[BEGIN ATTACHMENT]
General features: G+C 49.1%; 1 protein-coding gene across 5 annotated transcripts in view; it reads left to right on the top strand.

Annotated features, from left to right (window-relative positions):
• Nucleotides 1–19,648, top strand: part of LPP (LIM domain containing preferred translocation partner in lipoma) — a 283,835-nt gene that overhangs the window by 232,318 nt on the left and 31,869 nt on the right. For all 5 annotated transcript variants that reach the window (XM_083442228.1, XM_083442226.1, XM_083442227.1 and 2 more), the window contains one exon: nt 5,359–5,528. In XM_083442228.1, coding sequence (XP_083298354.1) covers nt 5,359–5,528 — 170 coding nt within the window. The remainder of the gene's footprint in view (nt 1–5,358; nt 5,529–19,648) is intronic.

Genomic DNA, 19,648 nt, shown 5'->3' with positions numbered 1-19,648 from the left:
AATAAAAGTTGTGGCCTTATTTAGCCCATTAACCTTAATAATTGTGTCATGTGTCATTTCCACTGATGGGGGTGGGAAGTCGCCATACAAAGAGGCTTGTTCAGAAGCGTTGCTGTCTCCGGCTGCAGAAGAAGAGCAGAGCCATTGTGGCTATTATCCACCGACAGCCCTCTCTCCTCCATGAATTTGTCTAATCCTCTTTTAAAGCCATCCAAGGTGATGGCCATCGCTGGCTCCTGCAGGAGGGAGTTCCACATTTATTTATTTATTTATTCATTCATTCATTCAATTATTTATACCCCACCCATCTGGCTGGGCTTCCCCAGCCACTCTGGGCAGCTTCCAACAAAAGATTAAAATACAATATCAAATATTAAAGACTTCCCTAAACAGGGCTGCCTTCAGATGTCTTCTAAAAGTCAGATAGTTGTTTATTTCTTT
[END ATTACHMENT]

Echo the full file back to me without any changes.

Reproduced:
General features: G+C 49.1%; 1 protein-coding gene across 5 annotated transcripts in view; it reads left to right on the top strand.

Annotated features, from left to right (window-relative positions):
• Nucleotides 1–19,648, top strand: part of LPP (LIM domain containing preferred translocation partner in lipoma) — a 283,835-nt gene that overhangs the window by 232,318 nt on the left and 31,869 nt on the right. For all 5 annotated transcript variants that reach the window (XM_083442228.1, XM_083442226.1, XM_083442227.1 and 2 more), the window contains one exon: nt 5,359–5,528. In XM_083442228.1, coding sequence (XP_083298354.1) covers nt 5,359–5,528 — 170 coding nt within the window. The remainder of the gene's footprint in view (nt 1–5,358; nt 5,529–19,648) is intronic.

Genomic DNA, 19,648 nt, shown 5'->3' with positions numbered 1-19,648 from the left:
AATAAAAGTTGTGGCCTTATTTAGCCCATTAACCTTAATAATTGTGTCATGTGTCATTTCCACTGATGGGGGTGGGAAGTCGCCATACAAAGAGGCTTGTTCAGAAGCGTTGCTGTCTCCGGCTGCAGAAGAAGAGCAGAGCCATTGTGGCTATTATCCACCGACAGCCCTCTCTCCTCCATGAATTTGTCTAATCCTCTTTTAAAGCCATCCAAGGTGATGGCCATCGCTGGCTCCTGCAGGAGGGAGTTCCACATTTATTTATTTATTTATTCATTCATTCATTCAATTATTTATACCCCACCCATCTGGCTGGGCTTCCCCAGCCACTCTGGGCAGCTTCCAACAAAAGATTAAAATACAATATCAAATATTAAAGACTTCCCTAAACAGGGCTGCCTTCAGATGTCTTCTAAAAGTCAGATAGTTGTTTATTTCTTT